One of Williams’ major projects, the 124-mile Constitution Pipeline, received FERC (Federal Energy Regulatory Commission) approval about a month ago on  Dec. 2. Assuming timely receipt of all remaining regulatory approvals, the Constitution Pipeline would begin construction as soon as the first quarter of 2015 in order to help meet the growing demand for natural gas in New York and New England by the winter of 2015 or 2016.

“When the Transco pipeline was built, it was designed to move gas from south to north, from the Gulf of Mexico to the East Coast, but since the 1980s, natural gas production in the Gulf of Mexico has been declining,” said Droege.

“Today, we’ve reached a tipping point where more natural gas enters our pipeline system in Pennsylvania than the Gulf.”

Marcellus gas wells produce between 13 and 14 Bcf/d (billion cubic feet per day), accounting for about 20 percent of U.S. supply – up from just 2 percent only a few years ago. By 2020, that number is expected to climb to 64 percent.

“Because natural gas is clean and affordable, we’re seeing increased demand from both local gas distribution companies and power-generators,” said Droege.

“Our plan is to connect the best supplies with the highest-value markets by providing large-scale natural gas and natural gas liquids infrastructure.”

To carry out that plan, Williams has developed partnerships with other midstream companies, like Chevron and Shell.

The Laurel Mountain Midstream joint venture in southwestern Pennsylvania includes nearly 1,400 miles of pipeline, with average throughput of 200 MMcf/d (million cubic feet). Williams Partners operates the joint venture and owns 51 percent of it. Chevron, the other partner, owns 49 percent.

In April 2013, Williams and Shell formed Three Rivers Midstream Joint Venture to develop infrastructure for 248,000 acres of rich-gas land in northwest Pennsylvania and northeast Ohio.

Three Rivers plans to construct a large-scale 200 MMcf/d (million cubic feet per day) cryogenic gas processing complex, which would be expandable as business grows. The initial plant is expected to be in service by second quarter 2015.

In October 2014, Williams Partners L.P. and Access Midstream Partners, L.P. entered into a merger agreement, with Williams retaining controlling interests in the two master limited partnerships.

The addition of Access Midstream more than doubles the volume of natural gas Williams gathers each day to 11 billion cubic feet and makes Williams a natural gas powerhouse with positions in most key North American production basins.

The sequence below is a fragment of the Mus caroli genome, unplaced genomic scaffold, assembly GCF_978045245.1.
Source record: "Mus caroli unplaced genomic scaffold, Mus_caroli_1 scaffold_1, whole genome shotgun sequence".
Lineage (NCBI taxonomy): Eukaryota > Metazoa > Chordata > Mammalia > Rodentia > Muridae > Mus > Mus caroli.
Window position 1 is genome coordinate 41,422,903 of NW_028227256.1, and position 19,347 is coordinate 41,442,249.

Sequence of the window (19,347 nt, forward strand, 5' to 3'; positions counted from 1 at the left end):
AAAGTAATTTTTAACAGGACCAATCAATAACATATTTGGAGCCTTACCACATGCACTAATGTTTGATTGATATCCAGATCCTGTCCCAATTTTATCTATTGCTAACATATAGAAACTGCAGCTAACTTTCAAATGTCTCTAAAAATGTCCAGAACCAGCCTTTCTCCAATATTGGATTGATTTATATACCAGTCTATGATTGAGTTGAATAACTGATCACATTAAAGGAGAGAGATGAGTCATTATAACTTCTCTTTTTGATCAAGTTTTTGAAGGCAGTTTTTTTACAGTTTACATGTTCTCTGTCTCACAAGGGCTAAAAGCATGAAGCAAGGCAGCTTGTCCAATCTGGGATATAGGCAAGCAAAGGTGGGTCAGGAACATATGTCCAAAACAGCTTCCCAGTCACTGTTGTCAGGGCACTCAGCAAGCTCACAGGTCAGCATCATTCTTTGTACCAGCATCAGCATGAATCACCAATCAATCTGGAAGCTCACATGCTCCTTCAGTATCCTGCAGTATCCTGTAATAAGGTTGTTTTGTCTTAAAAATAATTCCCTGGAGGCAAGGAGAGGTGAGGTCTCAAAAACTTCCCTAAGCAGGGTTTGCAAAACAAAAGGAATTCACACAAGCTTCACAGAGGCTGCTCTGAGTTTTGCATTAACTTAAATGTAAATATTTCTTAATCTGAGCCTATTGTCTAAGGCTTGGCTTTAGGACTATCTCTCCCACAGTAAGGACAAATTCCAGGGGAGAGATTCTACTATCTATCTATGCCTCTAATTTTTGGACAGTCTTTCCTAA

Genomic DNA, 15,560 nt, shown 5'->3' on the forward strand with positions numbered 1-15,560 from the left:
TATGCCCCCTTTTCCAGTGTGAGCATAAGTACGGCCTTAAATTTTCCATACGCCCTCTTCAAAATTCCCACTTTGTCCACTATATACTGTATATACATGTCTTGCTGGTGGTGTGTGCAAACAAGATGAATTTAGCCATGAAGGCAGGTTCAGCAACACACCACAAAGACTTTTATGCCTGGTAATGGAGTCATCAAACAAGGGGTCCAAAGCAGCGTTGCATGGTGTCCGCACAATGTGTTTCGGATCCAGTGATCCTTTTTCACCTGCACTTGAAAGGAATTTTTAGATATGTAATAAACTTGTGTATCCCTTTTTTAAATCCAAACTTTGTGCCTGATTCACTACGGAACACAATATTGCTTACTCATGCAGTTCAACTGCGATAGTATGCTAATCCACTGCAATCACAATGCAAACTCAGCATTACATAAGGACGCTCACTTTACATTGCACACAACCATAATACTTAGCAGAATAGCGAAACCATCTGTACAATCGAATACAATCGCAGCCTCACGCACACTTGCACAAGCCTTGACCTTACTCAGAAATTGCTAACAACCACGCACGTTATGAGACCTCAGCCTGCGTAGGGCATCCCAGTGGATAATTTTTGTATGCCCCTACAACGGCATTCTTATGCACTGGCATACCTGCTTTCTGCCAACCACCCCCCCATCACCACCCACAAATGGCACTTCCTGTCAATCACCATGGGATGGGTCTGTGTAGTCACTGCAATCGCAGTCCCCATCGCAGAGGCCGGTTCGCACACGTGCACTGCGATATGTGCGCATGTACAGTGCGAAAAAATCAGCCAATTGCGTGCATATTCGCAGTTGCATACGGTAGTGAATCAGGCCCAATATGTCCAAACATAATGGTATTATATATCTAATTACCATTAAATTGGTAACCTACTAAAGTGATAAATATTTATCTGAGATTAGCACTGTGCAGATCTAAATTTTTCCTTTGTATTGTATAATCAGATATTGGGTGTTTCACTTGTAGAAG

Last year, Williams brought additional fractional and processing facilities online at its Ohio Valley Midstream business in northern West Virginia, southwestern Pennsylvania and eastern Ohio. The Moundsville, Ohio fractionator plant receives raw natural gas liquids (NGLs) from the company’s Fort Beeler and Oak Grove, WV processing plants. The fractionator separates the NGLs into purity products – butane, pentane and propane – so they can be stored, transported and sold separately.

“Williams’ presence in the Northeast has grown dramatically in the past five years,” said Droege.

“We started out in the Marcellus and Utica shale plays with fewer than 200 employees – today we have almost 1,100 people in Pennsylvania, West Virginia, New York and Ohio working to develop the Marcellus and Utica shale plays.”

Reversing the Flow of Energy

Dramatic growth in U.S. oil and gas production creates shockwaves around the world

They say you can’t have too much of a good thing — but that adage doesn’t apply to energy markets.

Reversing the Flow - UPS TruckDemand for oil and natural gas is expected to rise indefinitely in the future, but currently supplies are outpacing demand due to slow economic growth in Europe and Central Asia and abundant energy supplies in the U.S.

On Dec. 16, the price of Brent Crude Oil — a trading classification of sweet light crude oil that serves as a major benchmark price for purchases of oil worldwide — dropped to a five-year low of $60 per barrel. In the U.S., the price for West Texas Intermediate fell to $55.73 per barrel, far less than the $106 per barrel price in late June — a 47 percent price decline in less than six months.

Record oil production in the nation, made possible through the efficient hydrofracturing of oil-rich shale, has produced a worldwide glut that has been driving down oil prices since last summer. In response, oil & gas companies have announced cutbacks to their drilling and development budgets for 2015, with some drillers pulling rigs from the oil-rich Eagle Ford and Bakken shale plays.

In December, drilling rigs targeting oil dropped by 10 to a six-month low of 1,536, according Baker Hughes Inc. (BHI), the Houston-based field services company. Up to 800 additional rigs now drilling for oil could potentially be idled if oil prices remain low, which would slow the boom in domestic production and cause U.S. gasoline and diesel prices to rise.